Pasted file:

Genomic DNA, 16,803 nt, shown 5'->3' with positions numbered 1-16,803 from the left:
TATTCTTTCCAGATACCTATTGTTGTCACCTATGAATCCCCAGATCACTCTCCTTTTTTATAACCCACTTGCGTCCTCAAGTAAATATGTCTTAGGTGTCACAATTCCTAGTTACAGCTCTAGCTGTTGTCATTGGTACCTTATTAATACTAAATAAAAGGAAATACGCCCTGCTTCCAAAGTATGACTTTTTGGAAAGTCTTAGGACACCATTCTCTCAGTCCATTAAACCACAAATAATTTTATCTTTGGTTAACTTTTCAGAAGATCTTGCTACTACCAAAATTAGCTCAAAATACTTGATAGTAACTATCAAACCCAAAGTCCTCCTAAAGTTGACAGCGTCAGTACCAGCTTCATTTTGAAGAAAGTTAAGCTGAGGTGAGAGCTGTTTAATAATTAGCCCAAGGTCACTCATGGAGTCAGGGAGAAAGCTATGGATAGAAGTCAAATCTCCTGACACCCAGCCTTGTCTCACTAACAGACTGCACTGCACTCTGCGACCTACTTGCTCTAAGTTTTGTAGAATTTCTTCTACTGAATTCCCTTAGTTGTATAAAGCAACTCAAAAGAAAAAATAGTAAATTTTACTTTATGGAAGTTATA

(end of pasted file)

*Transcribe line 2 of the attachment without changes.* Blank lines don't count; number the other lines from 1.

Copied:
TATTCTTTCCAGATACCTATTGTTGTCACCTATGAATCCCCAGATCACTCTCCTTTTTTATAACCCACTTGCGTCCTCAAGTAAATATGTCTTAGGTGTCACAATTCCTAGTTACAGCTCTAGCTGTTGTCATTGGTACCTTATTAATACTAAATAAAAGGAAATACGCCCTGCTTCCAAAGTATGACTTTTTGGAAAGTCTTAGGACACCATTCTCTCAGTCCATTAAACCACAAATAATTTTATCTTTGGTTAACTTTTCAGAAGATCTTGCTACTACCAAAATTAGCTCAAAATACTTGATAGTAACTATCAAACCCAAAGTCCTCCTAAAGTTGACAGCGTCAGTACCAGCTTCATTTTGAAGAAAGTTAAGCTGAGGTGAGAGCTGTTTAATAATTAGCCCAAGGTCACTCATGGAGTCAGGGAGAAAGCTATGGATAGAAGTCAAATCTCCTGACACCCAGCCTTGTCTCACTAACAGACTGCACTGCACTCTGCGACCTACTTGCTCTAAGTTTTGTAGAATTTCTTCTACTGAATTCCCTTAGTTGTATAAAGCAACTCAAAAGAAAAAATAGTAAATTTTACTTTATGGAAGTTATA